You can throw his All Star game MVP in my face if you’d like. We can talk numbers all you want. You can tell me he leads the National League in hits this year, after racking up over 200 hits for the Royals last year. You can tell me his OPS+ is over 160 right now. Still, I saw Melky Cabrera play baseball in 2010. Like most of the Braves fans reading this, I saw him a lot. One thing we all know is this: he stinks.
The most amazing thing about the Atlanta Braves 2010 season is that Melky Cabrera wasn’t even the worst outfielder on the Braves. That honor went to Nate McLouth, whose 2010 season might be the worse that I have witnessed in all my years as a baseball fan. Melky was a more interesting case, and to some, a deceiving one. His .255 batting average that year would suggest mediocrity, but that number is deceiving. His bat was a wet one, as demonstrated by his anemic .354 slugging percentage. He had a knack for not coming through in the clutch as evidenced by a .215 batting average with runners in scoring position. He was simply bad. (For a look back at his 2010 season, check out royhobbs analysis of Cabrera’s performance during the 2010 season.)
He did have one legitimately great moment during the 2010 season. On the 16th of August, the Braves faced the Los Angeles Dodgers at Turner FIeld. In Melky’s first three trips to the plate, he lined out to center, struck out and hit a soft grounder at the pitcher. The Braves had very little working for them offensively that day and the Dodgers carried a 3–1 lead into the ninth. Alex Gonzales hit a soft fly into left that fell just in front of Dodger’s left fielder Scott Podsednik. Brian McCann followed with a single into right. Gonzales held up at second. Dodger pitcher Hong-Chih Kuo then bounced a pitch to Troy Glaus that got away from his catcher allowing the runners to reach second and third. After Glaus popped out, Kuo walked Brooks Conrad to load the bases.
Looking to close out the game, the Dodgers brought in Octavio Dotel. The Braves sent David Ross to the plate. Dotel looked to have him right where he wanted him with a 1–2 count. Dotel wanted that strikeout to set up the double play to close out the game. Instead, he threw three straight balls, Gonzales crossed the plate and Melky Cabrera came to the plate. He worked a 3–2 count as well, then placed a ground ball just out of reach of the Dodgers shortstop scoring two runs and winning the game for the Braves. It was his best, and really, only memorable moment for the Braves. (Actually, it was quite the game for Melky. In the 8th inning, he gunned down a runner at the plate trying to score on a sacrifice fly.)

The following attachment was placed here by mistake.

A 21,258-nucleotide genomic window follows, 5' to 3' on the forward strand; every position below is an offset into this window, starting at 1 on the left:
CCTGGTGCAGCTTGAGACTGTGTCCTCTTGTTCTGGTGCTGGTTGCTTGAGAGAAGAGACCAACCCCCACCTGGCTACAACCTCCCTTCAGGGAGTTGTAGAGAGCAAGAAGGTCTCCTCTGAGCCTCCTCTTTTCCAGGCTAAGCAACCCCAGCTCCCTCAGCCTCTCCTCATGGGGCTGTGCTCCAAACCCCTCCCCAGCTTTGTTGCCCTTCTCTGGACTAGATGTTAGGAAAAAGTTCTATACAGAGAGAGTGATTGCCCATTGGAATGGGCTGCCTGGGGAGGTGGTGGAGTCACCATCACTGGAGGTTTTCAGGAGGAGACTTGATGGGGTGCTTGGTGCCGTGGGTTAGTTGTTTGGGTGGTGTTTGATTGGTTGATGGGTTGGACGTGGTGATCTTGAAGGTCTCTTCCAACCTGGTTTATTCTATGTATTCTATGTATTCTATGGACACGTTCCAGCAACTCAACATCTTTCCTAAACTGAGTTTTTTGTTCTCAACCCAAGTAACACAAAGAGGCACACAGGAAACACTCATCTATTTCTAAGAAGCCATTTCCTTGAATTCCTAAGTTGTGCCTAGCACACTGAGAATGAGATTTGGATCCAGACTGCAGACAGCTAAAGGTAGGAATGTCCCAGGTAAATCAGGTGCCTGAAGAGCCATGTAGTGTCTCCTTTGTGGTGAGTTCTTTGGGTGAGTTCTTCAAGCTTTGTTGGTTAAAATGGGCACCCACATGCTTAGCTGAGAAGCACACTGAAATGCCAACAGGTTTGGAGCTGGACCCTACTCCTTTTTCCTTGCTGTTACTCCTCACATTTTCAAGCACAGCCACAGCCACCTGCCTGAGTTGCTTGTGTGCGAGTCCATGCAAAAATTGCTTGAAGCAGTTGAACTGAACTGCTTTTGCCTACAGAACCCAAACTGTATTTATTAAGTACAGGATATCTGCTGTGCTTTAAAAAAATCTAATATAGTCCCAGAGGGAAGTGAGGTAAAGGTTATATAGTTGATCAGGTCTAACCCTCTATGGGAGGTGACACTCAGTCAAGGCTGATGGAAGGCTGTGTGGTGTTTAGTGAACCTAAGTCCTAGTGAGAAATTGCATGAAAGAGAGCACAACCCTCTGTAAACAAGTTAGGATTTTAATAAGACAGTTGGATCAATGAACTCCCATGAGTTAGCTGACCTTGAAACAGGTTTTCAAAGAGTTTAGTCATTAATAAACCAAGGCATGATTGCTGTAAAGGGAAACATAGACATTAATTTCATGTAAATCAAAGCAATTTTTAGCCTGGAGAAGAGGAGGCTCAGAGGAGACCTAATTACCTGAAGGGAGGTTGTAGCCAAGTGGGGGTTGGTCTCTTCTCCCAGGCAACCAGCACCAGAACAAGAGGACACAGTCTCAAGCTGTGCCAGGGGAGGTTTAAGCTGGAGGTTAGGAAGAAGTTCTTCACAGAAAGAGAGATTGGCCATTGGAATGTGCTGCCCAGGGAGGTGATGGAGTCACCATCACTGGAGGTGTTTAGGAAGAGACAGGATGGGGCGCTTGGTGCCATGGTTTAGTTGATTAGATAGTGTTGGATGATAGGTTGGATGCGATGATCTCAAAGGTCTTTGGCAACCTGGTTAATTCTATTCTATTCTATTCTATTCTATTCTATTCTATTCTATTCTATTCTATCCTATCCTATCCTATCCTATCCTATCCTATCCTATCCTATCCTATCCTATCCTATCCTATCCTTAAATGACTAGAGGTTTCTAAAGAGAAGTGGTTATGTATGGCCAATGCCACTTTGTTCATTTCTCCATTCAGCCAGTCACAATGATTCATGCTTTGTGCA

It was not a typical performance for Melky that year. He had a more typical performance just a few days later against the Cubs on August 20. He came to bat in the 4th with a runner on second a hit a weak groundout to third. In the tops of the ninth and down by just a run, the Braves loaded the bases on walks. With just one out, Cabrera came to the plate. All he needed was to get a runner in to tie the game. Carlos Marmol recorded the strikeout on three straight pitches. That day, Rick Ankiel bailed Melky out with a bases clearing triple which would prove to be the winning runs.
Melky wouldn’t always be that fortunate. On May 4, for instance, he would come to bat twice with runners on first second. He faced the situation in the first inning and hit a weak ground ball. When he faced it again in the 7th inning, he struck out looking. His 2010 season seemed to be one of weak ground balls and strike outs with runners in scoring position. The Braves fan base seemed thrilled when the Braves decided not to offer Cabrera a contract after the season.
I’m not looking to dump on a guy for an awful season in a Braves uniform. Like most fans, I’m somewhat tolerant of poor performance when I sense that a player is busting his rear end to play better. My dislike of Cabrera is based more on the perception that he was not giving it his all. He showed up at Spring Training overweight. His play in the outfield seemed lackadaisical at best. Worse, he gave away at-bat after at-bat throughout the season.
Considering he took 3.1 million of the Braves money in 2010, you would think he would be a little more respectful and tolerant of the Atlanta Braves and their fans. Braves fans watched his poor play night after night that season. We then saw him go to Kansas City where he worked hard to get himself into better shape. He had a better than average season, which persuaded the Giants to deal for him. His numbers with the Giants this year seem improbable to an astonishing degree to those of us who saw him play in Atlanta and in New York.
I don’t blame Melky Cabrera for being happy with his performance this year. I don’t blame him for getting himself into better shape and reviving his career. Young players often make mistakes and it’s how you respond to the adversity that defines you. It speaks well of Cabrera that he (eventually) saw that changes need to be made if he wanted to play in the big leagues. Still, he needs to grow up and understand that Braves fans who watched him play in 2010 are rightfully upset that he didn’t make these changes in Atlanta. He took 3.1 million dollars of Liberty Media’s money and the best we can say about his performance in 2010 is that he showed up. The taunting, skipping and showboating should be beneath him.
Melky Cabrera’s numbers might not stink anymore, but as he showed with his behavior on the field last week against the Braves, he still does.